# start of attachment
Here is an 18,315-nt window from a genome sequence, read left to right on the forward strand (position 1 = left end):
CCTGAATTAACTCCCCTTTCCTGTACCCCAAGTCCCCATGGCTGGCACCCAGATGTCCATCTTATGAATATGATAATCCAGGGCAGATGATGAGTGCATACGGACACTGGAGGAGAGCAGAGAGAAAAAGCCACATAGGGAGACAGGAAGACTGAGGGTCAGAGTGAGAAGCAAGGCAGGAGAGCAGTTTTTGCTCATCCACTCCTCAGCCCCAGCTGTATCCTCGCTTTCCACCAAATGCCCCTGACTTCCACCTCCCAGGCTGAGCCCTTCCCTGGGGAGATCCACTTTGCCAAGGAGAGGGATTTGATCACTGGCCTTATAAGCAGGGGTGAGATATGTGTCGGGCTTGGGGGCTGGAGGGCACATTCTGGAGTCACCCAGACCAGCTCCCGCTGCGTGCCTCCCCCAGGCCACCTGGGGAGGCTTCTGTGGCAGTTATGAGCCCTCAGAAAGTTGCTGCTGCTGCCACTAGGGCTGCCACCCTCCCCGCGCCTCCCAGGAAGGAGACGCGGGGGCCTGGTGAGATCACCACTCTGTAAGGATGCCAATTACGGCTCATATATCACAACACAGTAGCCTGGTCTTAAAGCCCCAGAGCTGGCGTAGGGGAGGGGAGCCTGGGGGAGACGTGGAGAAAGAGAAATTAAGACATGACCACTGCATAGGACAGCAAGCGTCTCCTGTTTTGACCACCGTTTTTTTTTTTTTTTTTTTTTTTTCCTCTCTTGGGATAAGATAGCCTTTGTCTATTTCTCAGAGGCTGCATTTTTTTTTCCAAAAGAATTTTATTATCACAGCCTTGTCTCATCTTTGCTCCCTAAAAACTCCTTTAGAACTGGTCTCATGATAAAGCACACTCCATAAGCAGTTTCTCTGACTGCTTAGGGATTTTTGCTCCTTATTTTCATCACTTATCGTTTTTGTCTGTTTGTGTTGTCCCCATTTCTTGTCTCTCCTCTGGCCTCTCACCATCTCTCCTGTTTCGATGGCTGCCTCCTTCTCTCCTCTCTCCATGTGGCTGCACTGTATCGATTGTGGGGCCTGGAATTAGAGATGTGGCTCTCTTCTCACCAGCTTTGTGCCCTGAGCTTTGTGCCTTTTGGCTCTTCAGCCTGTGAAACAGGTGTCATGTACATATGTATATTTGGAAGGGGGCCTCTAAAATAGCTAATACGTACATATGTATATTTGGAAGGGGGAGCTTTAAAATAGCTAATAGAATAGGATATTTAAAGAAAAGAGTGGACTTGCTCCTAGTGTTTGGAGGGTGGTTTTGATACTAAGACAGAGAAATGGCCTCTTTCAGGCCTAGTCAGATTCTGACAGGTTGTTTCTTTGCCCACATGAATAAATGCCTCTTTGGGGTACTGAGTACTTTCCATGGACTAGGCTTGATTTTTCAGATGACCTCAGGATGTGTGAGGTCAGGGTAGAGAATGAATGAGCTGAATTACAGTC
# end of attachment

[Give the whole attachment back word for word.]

Here is an 18,315-nt window from a genome sequence, read left to right on the forward strand (position 1 = left end):
CCTGAATTAACTCCCCTTTCCTGTACCCCAAGTCCCCATGGCTGGCACCCAGATGTCCATCTTATGAATATGATAATCCAGGGCAGATGATGAGTGCATACGGACACTGGAGGAGAGCAGAGAGAAAAAGCCACATAGGGAGACAGGAAGACTGAGGGTCAGAGTGAGAAGCAAGGCAGGAGAGCAGTTTTTGCTCATCCACTCCTCAGCCCCAGCTGTATCCTCGCTTTCCACCAAATGCCCCTGACTTCCACCTCCCAGGCTGAGCCCTTCCCTGGGGAGATCCACTTTGCCAAGGAGAGGGATTTGATCACTGGCCTTATAAGCAGGGGTGAGATATGTGTCGGGCTTGGGGGCTGGAGGGCACATTCTGGAGTCACCCAGACCAGCTCCCGCTGCGTGCCTCCCCCAGGCCACCTGGGGAGGCTTCTGTGGCAGTTATGAGCCCTCAGAAAGTTGCTGCTGCTGCCACTAGGGCTGCCACCCTCCCCGCGCCTCCCAGGAAGGAGACGCGGGGGCCTGGTGAGATCACCACTCTGTAAGGATGCCAATTACGGCTCATATATCACAACACAGTAGCCTGGTCTTAAAGCCCCAGAGCTGGCGTAGGGGAGGGGAGCCTGGGGGAGACGTGGAGAAAGAGAAATTAAGACATGACCACTGCATAGGACAGCAAGCGTCTCCTGTTTTGACCACCGTTTTTTTTTTTTTTTTTTTTTTTTCCTCTCTTGGGATAAGATAGCCTTTGTCTATTTCTCAGAGGCTGCATTTTTTTTTCCAAAAGAATTTTATTATCACAGCCTTGTCTCATCTTTGCTCCCTAAAAACTCCTTTAGAACTGGTCTCATGATAAAGCACACTCCATAAGCAGTTTCTCTGACTGCTTAGGGATTTTTGCTCCTTATTTTCATCACTTATCGTTTTTGTCTGTTTGTGTTGTCCCCATTTCTTGTCTCTCCTCTGGCCTCTCACCATCTCTCCTGTTTCGATGGCTGCCTCCTTCTCTCCTCTCTCCATGTGGCTGCACTGTATCGATTGTGGGGCCTGGAATTAGAGATGTGGCTCTCTTCTCACCAGCTTTGTGCCCTGAGCTTTGTGCCTTTTGGCTCTTCAGCCTGTGAAACAGGTGTCATGTACATATGTATATTTGGAAGGGGGCCTCTAAAATAGCTAATACGTACATATGTATATTTGGAAGGGGGAGCTTTAAAATAGCTAATAGAATAGGATATTTAAAGAAAAGAGTGGACTTGCTCCTAGTGTTTGGAGGGTGGTTTTGATACTAAGACAGAGAAATGGCCTCTTTCAGGCCTAGTCAGATTCTGACAGGTTGTTTCTTTGCCCACATGAATAAATGCCTCTTTGGGGTACTGAGTACTTTCCATGGACTAGGCTTGATTTTTCAGATGACCTCAGGATGTGTGAGGTCAGGGTAGAGAATGAATGAGCTGAATTACAGTC